The Cambriello family of Beachmont has spent several lifetimes squashing fires around Revere, but the newest generation in the family has a knack for squashing hunger with burgers sold from the nation’s hottest new culinary trend – the gourmet food truck.
This Saturday, July 20th, Rich Cambriello will fire up his ‘Bone Daddy’s Burgers’ food truck (complete with burger delicacies like ‘Die Muenster Die’) and drive approximately two blocks to sell his storied burgers on Revere Beach at the National Sandsculpting Festival.
For a guy who makes his living selling burgers in Boston’s booming food truck scene, staying home in Revere is a welcome treat.
“You can literally see my house on Crest Avenue from the Beach,” said Cambriello, 41. “I grew up on Revere Beach. My mom would take us there all the time. My wife takes our kids down there. It’s great to be on the Beach. I’ve had a million and a half people ask me if I would ever do something in Revere. I never thought I’d come across an opportunity in Revere, but this is a great one. It’s going to be packed with trucks. We’re pretty tight in the food truck community and those coming to Revere Beach are pretty geeked to be at the Beach on a Saturday.”
The food trucks are a new addition to the Festival this year, with Partnership Director Amanda Gourgue saying there will be more trucks than at an actual Food Truck Festival.
Organizers said they wanted to catch on to the food truck trend, and felt that the Beach setting would be a perfect fit.
Dozens of trucks are expected, and in addition to Cambriello, Revere’s own James DiSabatino will bring his famous ‘Roxy’s Gourmet Grilled Cheese’ to the Beach as well.
While DiSabatino has been at it for several years (and we hear he is on the verge of opening a brick and mortar store in the near future), Cambriello just kicked off his venture about four months ago.
“The owner of the truck is my good friend David Stein, but I am the chef and operations manager,” he said. “It’s my truck to run the way I see fit. I make the menu items and take care of every single detail and it all comes down to me.”
What comes down to him is just what to serve, and so far his ideas have caught on very well.
For example, ‘Die Muenster Die’ is an Angus beef burger with bacon aioli, a soft fried egg, a specialized pickle and muenster cheese.
“The egg is a weird choice, but it seems to be the hot new thing for burgers,” said Cambriello. “I thought about it and realized it makes sense. You have the traditional bacon and eggs, so why not a burger too? We have ‘add an egg for $1’ on our menu now and we routinely sell out of eggs.”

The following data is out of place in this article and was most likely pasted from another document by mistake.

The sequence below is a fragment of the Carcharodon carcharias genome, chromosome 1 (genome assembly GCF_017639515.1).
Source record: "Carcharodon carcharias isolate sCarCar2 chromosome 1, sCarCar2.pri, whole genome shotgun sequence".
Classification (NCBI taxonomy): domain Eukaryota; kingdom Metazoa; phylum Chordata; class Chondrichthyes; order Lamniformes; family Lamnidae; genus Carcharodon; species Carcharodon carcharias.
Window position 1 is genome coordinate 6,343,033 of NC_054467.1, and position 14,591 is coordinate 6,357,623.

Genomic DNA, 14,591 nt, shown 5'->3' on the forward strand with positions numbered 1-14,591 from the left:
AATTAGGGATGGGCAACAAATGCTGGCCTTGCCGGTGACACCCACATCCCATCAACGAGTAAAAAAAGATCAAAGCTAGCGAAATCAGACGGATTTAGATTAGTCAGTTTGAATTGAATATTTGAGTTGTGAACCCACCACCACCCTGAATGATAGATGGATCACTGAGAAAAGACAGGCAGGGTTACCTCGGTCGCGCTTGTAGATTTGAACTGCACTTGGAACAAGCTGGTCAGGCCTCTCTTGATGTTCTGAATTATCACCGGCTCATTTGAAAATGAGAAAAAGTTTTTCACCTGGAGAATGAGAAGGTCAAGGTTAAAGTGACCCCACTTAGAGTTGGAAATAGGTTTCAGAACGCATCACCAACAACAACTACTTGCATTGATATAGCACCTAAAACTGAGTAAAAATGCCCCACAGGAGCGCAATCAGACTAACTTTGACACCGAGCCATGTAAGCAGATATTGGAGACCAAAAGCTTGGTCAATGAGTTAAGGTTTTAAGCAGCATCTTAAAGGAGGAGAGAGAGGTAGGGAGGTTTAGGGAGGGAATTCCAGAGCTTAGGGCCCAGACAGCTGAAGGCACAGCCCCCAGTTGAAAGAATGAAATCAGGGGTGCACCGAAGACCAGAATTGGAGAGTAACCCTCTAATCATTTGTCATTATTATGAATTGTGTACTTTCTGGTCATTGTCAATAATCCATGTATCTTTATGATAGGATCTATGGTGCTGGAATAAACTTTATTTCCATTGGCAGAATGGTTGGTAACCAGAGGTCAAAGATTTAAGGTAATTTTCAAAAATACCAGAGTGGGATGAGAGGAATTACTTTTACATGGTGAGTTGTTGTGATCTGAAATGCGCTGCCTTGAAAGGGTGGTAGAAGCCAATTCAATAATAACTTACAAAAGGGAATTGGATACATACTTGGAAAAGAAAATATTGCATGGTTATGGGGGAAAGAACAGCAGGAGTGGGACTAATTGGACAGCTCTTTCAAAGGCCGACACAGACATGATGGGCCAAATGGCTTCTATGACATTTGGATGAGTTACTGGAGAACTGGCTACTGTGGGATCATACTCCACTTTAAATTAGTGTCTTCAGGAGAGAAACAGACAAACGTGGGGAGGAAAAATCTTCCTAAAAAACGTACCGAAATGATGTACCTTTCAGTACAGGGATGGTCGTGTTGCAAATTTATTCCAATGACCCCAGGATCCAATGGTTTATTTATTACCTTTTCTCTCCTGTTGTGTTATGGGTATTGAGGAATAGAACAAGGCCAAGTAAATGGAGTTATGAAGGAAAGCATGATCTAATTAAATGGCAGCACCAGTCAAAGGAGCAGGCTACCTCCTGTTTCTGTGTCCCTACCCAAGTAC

Another delicacy is the hot dog on his menu – named for his son Jack. That creation is a quality hot dog wrapped in bacon and deep-fried. It’s topped with cheese and caramelized roasted garlic and jalapeno relish.
For this Saturday’s festival, he said he’s thinking about something special, and customers will have to stop by to see what that might be.
“I’m always trying to push myself to do something new and creative – but good,” he said. “For those of us operating food trucks it’s fun because you’re not cooking for a big corporation telling you what to do. We can change things whenever we want. We change our fries every week and our beverages. The other day we had lavender lemonade and the next day we had pomegranate iced tea.”
Cambriello, actually, comes from a long line of firefighters, not chefs.
His father, Bruce, is a retired Revere firefighter, and his late grandfather, Nick, was also a Revere firefighter. His uncle also was a jake in Revere.
Cambriello never really considered becoming a chef or a food truck operator. He slowly got into the business, cutting his teeth as a short-order cook for the Hard Rock Café and Hooters. Eventually, he learned the finer side of the culinary arts from his mentor, Cory Magras, at the Somerville Holiday Inn.
While working for Sodexho at the Suffolk University Law School, he met Stein, and that was the launching point for the food truck foray.
For the most part, the food truck scene in Boston is highly regulated, with the City of Boston picking the locations that trucks can park. Operators choose their spot through a regular lottery drawing, and the spots change frequently.
Each truck, also, is required to have a Central Commercial Kitchen facility – so that the food isn’t prepared at home and put on the truck.
However, some things – such as salsa and some of the fresh herbs – do come from Cambriello’s Revere home.
“Instead of saying it’s ‘house made,’ we say it’s ‘truck made,’” Cambriello joked. Cambriello is the son of Bruce Cambriello and Margie Chiarella of Beachmont. He is married to Dianne Cambriello and has one daughter, Mia, and one son, Jack.